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AN ECOLOGICAL EXPLORATION OF COACHES' PERCEPTIONS ON SEX EDUCATION
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Sex education is a broad term used to describe education about sexual reproduction, human sexual anatomy, sexual intercourse, and other aspects of human sexual behavior. Yet is absent from curriculum in Kindergarten through Grade 12 schools. The purpose of this study was to examine the experience of one Black female coach of a girls’ youth sports team with a specific focus on how Black feminist thought archetypes frame informal conversation as it relates to sex education, youth, and sports, as well as the sexual script framework. If those frameworks are present, this study aimed to discern what contributes to them, according to the coach. To address the purpose and research questions, a qualitative case study explored a girls’ basketball team, coached by a woman, in which the majority of players were Black. An individual interview with the coach was conducted. This woman was a self-identified Black female. Additional data accrued through observations, field notes, and demographic information. Findings revealed five major themes. The participant and players (player’s family dynamics) aligned with Black feminist-thought archetypes and the sexual-script framework. In conclusion, study findings suggested future research on the intersectionality of sex education, sports, and youth would enhance knowledge of sex education in schools.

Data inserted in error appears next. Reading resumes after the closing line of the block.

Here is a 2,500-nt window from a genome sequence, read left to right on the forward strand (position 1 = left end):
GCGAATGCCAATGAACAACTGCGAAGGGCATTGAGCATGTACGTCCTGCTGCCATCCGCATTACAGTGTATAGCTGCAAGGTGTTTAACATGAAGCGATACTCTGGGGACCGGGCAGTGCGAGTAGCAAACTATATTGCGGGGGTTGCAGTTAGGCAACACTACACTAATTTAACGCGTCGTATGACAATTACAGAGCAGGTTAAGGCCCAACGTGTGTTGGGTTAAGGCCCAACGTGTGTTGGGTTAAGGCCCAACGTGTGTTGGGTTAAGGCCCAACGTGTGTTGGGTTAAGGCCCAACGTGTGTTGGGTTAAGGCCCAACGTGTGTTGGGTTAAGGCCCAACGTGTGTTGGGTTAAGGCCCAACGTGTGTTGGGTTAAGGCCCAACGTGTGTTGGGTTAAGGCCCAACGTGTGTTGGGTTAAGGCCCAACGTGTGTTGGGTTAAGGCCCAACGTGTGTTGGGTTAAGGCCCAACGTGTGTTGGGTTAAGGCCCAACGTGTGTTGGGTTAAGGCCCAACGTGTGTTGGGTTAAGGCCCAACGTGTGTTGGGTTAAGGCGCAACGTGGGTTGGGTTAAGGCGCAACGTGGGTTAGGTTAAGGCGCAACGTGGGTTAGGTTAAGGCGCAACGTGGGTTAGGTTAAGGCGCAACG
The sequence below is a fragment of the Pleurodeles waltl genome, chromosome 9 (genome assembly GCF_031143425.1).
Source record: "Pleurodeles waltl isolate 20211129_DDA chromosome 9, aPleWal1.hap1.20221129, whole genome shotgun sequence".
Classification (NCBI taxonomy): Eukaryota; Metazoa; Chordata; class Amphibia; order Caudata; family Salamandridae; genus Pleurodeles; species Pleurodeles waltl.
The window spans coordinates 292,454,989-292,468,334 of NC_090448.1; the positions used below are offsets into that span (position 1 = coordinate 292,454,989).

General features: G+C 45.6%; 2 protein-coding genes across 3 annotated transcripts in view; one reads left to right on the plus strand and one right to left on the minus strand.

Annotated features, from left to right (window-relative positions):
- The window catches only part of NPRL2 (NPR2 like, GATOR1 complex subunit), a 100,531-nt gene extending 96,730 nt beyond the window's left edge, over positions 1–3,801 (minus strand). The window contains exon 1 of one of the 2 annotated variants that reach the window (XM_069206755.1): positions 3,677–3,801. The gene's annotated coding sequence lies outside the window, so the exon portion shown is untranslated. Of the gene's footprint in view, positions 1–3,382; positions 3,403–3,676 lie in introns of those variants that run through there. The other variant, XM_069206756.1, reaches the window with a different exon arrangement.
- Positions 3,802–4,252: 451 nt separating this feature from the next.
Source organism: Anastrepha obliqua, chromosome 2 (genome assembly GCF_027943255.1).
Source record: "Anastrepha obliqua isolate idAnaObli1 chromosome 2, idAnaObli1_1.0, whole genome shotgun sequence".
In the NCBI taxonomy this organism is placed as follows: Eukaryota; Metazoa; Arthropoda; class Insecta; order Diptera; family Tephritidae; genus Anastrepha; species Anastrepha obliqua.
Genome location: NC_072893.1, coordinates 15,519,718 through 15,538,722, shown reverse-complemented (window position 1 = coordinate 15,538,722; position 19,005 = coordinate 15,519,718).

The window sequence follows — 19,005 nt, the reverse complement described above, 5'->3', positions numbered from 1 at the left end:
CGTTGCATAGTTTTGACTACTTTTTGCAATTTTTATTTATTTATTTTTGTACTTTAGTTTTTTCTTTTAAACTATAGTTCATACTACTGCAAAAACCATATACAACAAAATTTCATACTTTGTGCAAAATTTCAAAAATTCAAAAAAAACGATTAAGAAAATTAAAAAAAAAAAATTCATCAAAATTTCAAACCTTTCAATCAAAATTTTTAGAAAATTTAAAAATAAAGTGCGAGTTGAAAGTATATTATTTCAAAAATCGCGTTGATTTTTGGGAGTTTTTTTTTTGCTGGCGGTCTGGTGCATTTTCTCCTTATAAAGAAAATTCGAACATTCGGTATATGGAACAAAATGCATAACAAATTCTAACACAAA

Williams, Dominique Lashae (2019). AN ECOLOGICAL EXPLORATION OF COACHES' PERCEPTIONS ON SEX EDUCATION. Doctoral dissertation, Texas A&M University. Available electronically from